Git hosting services on

This is a self-hosted minimalist alternative to using github, gitlab, etc. This page explains by example how to use those features:

Go ahead and try this out. Run ssh-keygen if you don't have an ssh key in $HOME/.ssh/:

[ -e "~/.ssh/id_rsa" ] || ssh-keygen

and then do this:

git clone

This creates a clone that you can push back into. Notice: you did not need to create an account, or upload your keys to the server, or get any preauthorization from me to push into the repo. But your changes don't go live; they're put into a separate "git namespace" named after your public key.

Public rsync on

This is just a way to send me a file and to prove your identity as you do it (again without having to register an account or sign in on a web page or anything).

To send me a file just do this:

rsync -aP the-file

Simiarly, I can share files over rsync by putting them into my ~/public_rsync directory. It's like public_ftp or public_html except it works over ssh server, so that ssh host keys can provide identity security without a trusted third party. (And rsync makes it easy to share entire directory hierarchies and to keep them synced, so it's much better than http or ftp.)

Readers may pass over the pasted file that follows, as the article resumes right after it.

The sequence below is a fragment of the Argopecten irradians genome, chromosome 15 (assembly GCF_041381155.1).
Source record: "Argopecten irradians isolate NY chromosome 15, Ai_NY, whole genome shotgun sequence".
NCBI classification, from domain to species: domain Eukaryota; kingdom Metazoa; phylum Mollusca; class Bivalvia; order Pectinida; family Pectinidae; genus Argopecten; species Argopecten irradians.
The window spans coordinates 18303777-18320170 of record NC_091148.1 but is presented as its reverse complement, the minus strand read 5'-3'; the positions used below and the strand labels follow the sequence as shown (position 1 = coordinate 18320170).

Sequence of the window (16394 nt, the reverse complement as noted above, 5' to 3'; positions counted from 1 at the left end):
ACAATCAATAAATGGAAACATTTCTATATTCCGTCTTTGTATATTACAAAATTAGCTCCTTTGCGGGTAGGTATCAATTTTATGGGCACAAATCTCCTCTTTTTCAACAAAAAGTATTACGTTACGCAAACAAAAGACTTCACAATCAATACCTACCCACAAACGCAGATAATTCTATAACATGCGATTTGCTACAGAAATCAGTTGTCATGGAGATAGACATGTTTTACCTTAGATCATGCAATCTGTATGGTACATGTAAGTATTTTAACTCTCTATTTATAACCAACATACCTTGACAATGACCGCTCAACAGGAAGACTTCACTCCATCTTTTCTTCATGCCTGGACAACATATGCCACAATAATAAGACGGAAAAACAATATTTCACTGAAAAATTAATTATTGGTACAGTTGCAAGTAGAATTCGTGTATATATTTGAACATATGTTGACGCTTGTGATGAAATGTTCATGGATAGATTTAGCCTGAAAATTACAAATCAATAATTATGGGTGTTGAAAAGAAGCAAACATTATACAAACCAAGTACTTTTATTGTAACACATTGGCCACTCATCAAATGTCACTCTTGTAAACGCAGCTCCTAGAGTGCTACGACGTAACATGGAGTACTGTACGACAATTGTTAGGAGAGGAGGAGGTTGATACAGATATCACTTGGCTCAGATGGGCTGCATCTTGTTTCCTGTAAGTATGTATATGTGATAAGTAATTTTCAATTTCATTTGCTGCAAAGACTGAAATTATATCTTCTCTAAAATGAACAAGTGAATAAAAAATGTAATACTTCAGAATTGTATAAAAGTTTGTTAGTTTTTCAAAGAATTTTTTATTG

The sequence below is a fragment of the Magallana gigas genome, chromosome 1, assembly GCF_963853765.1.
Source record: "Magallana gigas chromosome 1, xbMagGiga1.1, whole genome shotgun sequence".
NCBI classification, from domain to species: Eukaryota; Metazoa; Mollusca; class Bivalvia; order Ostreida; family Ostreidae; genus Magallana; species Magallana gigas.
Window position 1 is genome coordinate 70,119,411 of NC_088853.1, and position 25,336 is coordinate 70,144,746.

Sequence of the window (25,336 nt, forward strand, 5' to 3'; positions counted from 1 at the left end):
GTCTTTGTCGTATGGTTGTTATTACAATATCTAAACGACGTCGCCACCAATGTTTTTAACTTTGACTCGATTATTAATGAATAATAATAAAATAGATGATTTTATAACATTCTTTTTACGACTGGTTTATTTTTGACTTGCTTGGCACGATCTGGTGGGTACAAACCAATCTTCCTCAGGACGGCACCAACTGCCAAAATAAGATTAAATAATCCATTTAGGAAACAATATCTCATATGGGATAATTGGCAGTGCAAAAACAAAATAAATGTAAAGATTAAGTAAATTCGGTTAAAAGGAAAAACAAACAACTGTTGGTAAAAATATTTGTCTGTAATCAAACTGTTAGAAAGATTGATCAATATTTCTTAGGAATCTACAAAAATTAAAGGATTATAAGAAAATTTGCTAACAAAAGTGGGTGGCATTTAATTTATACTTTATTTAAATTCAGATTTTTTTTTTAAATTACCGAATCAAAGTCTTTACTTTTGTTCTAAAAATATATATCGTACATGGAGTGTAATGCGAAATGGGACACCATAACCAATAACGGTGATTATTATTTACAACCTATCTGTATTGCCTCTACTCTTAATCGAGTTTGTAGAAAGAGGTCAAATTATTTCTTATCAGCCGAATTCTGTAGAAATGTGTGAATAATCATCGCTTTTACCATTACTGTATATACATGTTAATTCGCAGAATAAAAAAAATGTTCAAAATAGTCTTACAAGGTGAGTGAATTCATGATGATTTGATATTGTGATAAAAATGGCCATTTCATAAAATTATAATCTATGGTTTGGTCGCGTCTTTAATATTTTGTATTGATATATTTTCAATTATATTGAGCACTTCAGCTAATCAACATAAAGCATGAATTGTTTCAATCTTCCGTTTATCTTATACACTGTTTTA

Dynamic DNS services on

The same server is providing some other services too; for example, it has a dynamic dns service that provides self-authenticating names.

Try this:


and the output will tell you the DNS record that was created. You can use it to connect back to your machine, if your machine has IP connectivity.

There is also a convenience script that selects the local system's ssh host key as the key (instead of using your user's client key):

d@fifty:~$  -4 66.##.##.###
Connection to closed.

d@fifty:~$ -6 2601:###:####:####:###:####:####:###
Connection to closed.

(Output modified with `####` for privacy.)

That script is here:

The generated name can in principle be "self-authenticating" when used to connect via ssh. Currently there is no client-side implementation that checks this, but it wouldn't be hard.

I will also be providing SSHFP records on, but this is not yet functional. See

The Public Suffix List (PSL)

I also registered *.* in the public suffix list, so that those subdomains can be used to create LetsEncrypt certificates using ACME. (See,

I mentioned to you before that I wrote an ACME client in Haskell (see and (although I haven't worked on this in a while) my plan was to integrate the ACME client with the ssh-based cryptonomic DNS service and a web server, so that a single binary can run and provide a web server with an https:// URL, without having to register any domain or set anything up with any third party.

The peer-to-peer (P2P) future: eliminating

Eventually I want to register * in an RFC as special TLDs akin to .onion (see

Subdomains of would be resolved locally using a p2p service providing a dns server. The SSHFP records could also be generated locally. This would leave no possibility for any third party (such as ICANN) to break connectivity using the DNS.

The dht-client.git project, which provides access to the uTox and bittorrent DHTs (distributed hash table provided by a p2p network, originally created to replace centralized bittorrent trackers), is supposed to provide this feature using those DHT p2p networks. Currently, dht-client only uses the DHT to provide a jabber based chat, compatible with uTox.